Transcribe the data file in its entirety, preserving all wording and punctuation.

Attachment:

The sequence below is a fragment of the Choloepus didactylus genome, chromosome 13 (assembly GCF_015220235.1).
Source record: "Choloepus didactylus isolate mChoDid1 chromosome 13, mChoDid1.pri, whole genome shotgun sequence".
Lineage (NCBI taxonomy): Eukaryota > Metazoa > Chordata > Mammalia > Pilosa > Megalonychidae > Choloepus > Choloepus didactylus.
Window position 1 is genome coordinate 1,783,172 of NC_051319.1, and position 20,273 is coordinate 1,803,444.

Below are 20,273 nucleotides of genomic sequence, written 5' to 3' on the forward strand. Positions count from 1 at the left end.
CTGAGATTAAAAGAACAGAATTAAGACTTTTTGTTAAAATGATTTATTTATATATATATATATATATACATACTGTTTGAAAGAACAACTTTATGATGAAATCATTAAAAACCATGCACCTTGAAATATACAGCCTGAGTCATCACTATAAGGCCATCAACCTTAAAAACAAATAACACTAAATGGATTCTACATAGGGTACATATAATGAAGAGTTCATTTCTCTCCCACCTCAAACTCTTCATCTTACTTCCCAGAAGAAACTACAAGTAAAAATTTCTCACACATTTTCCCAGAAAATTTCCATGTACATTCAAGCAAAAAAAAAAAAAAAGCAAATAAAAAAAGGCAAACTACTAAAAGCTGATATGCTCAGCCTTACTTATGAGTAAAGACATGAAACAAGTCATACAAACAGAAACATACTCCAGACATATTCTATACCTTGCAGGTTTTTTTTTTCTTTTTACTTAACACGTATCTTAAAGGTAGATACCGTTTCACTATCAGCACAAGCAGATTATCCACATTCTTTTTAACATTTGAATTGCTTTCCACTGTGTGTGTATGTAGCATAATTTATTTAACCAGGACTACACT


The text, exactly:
The sequence below is a fragment of the Choloepus didactylus genome, chromosome 13 (assembly GCF_015220235.1).
Source record: "Choloepus didactylus isolate mChoDid1 chromosome 13, mChoDid1.pri, whole genome shotgun sequence".
Lineage (NCBI taxonomy): Eukaryota > Metazoa > Chordata > Mammalia > Pilosa > Megalonychidae > Choloepus > Choloepus didactylus.
Window position 1 is genome coordinate 1,783,172 of NC_051319.1, and position 20,273 is coordinate 1,803,444.

Below are 20,273 nucleotides of genomic sequence, written 5' to 3' on the forward strand. Positions count from 1 at the left end.
CTGAGATTAAAAGAACAGAATTAAGACTTTTTGTTAAAATGATTTATTTATATATATATATATATATACATACTGTTTGAAAGAACAACTTTATGATGAAATCATTAAAAACCATGCACCTTGAAATATACAGCCTGAGTCATCACTATAAGGCCATCAACCTTAAAAACAAATAACACTAAATGGATTCTACATAGGGTACATATAATGAAGAGTTCATTTCTCTCCCACCTCAAACTCTTCATCTTACTTCCCAGAAGAAACTACAAGTAAAAATTTCTCACACATTTTCCCAGAAAATTTCCATGTACATTCAAGCAAAAAAAAAAAAAAAGCAAATAAAAAAAGGCAAACTACTAAAAGCTGATATGCTCAGCCTTACTTATGAGTAAAGACATGAAACAAGTCATACAAACAGAAACATACTCCAGACATATTCTATACCTTGCAGGTTTTTTTTTTCTTTTTACTTAACACGTATCTTAAAGGTAGATACCGTTTCACTATCAGCACAAGCAGATTATCCACATTCTTTTTAACATTTGAATTGCTTTCCACTGTGTGTGTATGTAGCATAATTTATTTAACCAGGACTACACT